Tricia, or Trish, was born an athlete. She started her career at the age of 4, swimming during the summer, gymnastics during the winter. At age 7, she competed in swimming; when she was 10, she participated in gymnastics competitions. She did so until she experienced a knee injury in high school and had to give up gymnastics – the first time Trish had to reinvent her athlete self. Every time an injury would get in the way of her sports career, she immediately found another activity she was good at. “This really has been the theme of my sporting career. Every sport has sort of ended before I was ready for it to end. But I carried that confidence of knowing I could make my body move in whatever ways somebody could teach me in order to do a new sport,” Trish says. 

Trish’s life has always centered around sports. Besides being an athlete, she studied sport management, during which she began competing in cycling. Besides taking part in races herself, she was also a tandem pilot for a visually impaired cyclist. “My cycling coach at the beginning of my career was a tandem pilot at the 1996 Atlanta games, and he introduced me to a camp at the Olympic training center in Colorado Springs. He found out that they were in need of a tandem pilot and called me up and said, ‘I really think you should do this,’” Trish says. And she did. “I was so in awe with the people that I met there. They were fun and interesting. They all had disabilities and different life experiences than I had had. It was a group of people I fit in with really well. I enjoyed being a tandem pilot, and I learned a lot,” Trish says.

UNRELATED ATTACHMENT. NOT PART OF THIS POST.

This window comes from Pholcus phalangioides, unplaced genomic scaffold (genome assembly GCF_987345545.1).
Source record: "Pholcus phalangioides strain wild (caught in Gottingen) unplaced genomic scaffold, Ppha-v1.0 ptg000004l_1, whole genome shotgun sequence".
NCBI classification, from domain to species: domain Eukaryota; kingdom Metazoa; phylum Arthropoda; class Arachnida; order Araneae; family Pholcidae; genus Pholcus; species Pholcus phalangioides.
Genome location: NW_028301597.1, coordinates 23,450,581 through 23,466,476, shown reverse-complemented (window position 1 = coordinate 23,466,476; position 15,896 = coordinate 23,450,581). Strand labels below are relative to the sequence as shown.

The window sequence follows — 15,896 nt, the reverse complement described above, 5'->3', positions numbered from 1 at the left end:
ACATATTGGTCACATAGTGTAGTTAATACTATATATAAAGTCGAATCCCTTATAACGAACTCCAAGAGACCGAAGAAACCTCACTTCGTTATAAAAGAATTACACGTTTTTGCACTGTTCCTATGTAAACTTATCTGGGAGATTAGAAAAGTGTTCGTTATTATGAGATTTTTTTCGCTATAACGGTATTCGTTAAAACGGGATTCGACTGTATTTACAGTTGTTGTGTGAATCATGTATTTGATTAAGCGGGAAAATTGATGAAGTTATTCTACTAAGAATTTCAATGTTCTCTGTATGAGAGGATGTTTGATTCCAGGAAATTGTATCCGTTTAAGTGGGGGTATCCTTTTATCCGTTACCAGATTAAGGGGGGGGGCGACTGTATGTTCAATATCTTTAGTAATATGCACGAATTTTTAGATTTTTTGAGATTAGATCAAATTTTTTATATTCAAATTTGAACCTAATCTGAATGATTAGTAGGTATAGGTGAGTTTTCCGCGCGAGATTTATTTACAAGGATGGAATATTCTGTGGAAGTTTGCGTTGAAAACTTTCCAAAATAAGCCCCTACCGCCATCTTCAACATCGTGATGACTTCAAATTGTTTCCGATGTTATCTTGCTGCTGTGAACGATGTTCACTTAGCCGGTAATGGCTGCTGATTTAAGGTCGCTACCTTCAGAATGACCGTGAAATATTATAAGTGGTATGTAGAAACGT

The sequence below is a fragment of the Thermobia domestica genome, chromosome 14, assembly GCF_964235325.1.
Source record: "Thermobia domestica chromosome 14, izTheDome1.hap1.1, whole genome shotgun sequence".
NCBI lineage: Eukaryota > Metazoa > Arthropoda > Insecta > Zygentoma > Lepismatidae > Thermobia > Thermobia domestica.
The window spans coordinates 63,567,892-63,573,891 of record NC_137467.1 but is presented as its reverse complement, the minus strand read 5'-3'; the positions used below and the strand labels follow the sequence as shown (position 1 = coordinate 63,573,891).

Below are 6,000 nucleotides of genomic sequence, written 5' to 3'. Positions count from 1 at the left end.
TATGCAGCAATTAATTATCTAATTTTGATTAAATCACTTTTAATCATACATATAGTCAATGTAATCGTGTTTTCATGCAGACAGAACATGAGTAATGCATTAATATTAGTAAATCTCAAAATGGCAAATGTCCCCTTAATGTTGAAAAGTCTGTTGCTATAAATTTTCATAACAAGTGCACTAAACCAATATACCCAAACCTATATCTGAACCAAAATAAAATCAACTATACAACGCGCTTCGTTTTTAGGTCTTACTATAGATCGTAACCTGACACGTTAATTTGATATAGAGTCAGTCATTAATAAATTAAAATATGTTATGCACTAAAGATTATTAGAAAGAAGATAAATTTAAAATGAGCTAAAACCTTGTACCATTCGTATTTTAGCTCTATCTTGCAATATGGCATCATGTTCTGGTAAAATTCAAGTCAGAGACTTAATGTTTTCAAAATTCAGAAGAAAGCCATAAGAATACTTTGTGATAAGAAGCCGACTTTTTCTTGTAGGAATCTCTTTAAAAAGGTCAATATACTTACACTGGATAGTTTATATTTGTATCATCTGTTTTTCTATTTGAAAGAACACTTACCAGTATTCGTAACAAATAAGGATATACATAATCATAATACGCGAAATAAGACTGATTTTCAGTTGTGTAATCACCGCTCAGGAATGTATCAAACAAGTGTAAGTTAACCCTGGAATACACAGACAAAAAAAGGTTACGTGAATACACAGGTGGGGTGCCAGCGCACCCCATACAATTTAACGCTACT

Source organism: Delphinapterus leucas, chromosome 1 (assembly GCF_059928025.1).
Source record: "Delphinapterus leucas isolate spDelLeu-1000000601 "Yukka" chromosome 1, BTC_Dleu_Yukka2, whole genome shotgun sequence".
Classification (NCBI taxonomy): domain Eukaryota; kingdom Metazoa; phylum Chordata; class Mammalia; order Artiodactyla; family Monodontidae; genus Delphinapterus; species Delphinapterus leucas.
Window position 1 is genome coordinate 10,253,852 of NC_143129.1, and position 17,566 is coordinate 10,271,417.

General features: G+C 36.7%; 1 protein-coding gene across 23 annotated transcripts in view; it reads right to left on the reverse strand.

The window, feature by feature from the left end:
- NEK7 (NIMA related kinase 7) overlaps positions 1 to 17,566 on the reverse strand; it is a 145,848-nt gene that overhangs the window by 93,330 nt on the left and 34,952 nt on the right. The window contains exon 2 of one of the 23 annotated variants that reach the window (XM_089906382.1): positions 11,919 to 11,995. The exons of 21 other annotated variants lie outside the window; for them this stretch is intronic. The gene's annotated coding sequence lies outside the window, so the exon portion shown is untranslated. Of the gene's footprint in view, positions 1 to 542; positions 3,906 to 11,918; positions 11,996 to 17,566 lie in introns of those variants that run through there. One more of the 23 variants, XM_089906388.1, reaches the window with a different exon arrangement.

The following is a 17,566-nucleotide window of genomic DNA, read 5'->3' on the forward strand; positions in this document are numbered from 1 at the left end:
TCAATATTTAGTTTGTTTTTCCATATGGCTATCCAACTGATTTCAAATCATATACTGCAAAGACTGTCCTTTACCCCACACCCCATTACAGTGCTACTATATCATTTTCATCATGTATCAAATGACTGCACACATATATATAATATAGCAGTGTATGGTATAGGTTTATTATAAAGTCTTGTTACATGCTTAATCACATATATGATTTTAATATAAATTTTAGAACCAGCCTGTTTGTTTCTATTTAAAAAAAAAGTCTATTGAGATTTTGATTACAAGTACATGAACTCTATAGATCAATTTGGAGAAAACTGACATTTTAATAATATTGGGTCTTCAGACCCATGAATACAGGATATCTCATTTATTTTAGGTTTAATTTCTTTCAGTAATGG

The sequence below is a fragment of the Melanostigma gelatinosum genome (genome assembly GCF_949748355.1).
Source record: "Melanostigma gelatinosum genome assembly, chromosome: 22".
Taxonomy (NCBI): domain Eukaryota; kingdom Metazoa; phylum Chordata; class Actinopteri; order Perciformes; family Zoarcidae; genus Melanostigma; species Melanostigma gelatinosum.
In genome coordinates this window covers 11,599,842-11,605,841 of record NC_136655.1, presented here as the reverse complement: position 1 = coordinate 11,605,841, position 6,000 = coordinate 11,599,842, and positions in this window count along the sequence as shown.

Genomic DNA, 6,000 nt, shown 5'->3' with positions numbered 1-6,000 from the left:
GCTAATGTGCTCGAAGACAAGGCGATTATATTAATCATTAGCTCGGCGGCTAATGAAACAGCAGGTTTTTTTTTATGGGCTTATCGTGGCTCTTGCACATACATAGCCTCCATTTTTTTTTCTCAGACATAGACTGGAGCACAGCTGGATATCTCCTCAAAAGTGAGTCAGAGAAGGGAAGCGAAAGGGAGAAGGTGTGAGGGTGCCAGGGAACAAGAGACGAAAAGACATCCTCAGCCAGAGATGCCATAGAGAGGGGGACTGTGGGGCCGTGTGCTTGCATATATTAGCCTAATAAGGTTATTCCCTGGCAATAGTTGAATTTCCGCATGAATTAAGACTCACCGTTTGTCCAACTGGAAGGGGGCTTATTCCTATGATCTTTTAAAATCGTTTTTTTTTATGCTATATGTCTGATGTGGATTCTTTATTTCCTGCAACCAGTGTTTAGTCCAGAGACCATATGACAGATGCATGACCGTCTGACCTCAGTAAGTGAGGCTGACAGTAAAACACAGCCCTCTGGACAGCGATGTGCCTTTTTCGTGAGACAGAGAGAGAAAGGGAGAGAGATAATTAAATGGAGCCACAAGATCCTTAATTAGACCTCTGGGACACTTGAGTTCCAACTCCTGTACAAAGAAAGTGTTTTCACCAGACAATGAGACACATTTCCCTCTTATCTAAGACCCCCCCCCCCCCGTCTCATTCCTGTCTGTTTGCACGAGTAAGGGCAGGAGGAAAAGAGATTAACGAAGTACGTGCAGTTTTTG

During a training ride in September 2000, a car hit Trish, leaving her paralyzed from her chest down. Her physical limitations, however, didn’t diminish her competitive spirit. Six months after her injury, she was already participating in her first half-marathon – the only difference: now, she was a wheelchair-racer. She already understood the sport from her time working with disabled athletes. “The camp back then showed me that my life after the accident wasn’t over and that there is just a whole bunch of different options now. I feel really fortunate that I had that experience because it helped me get through my accident, as opposed to some people that are still emotionally processing. It was still mentally and emotionally difficult, but at least I had something as a go-to,” she says. Since then, she has been part of more than 100 races.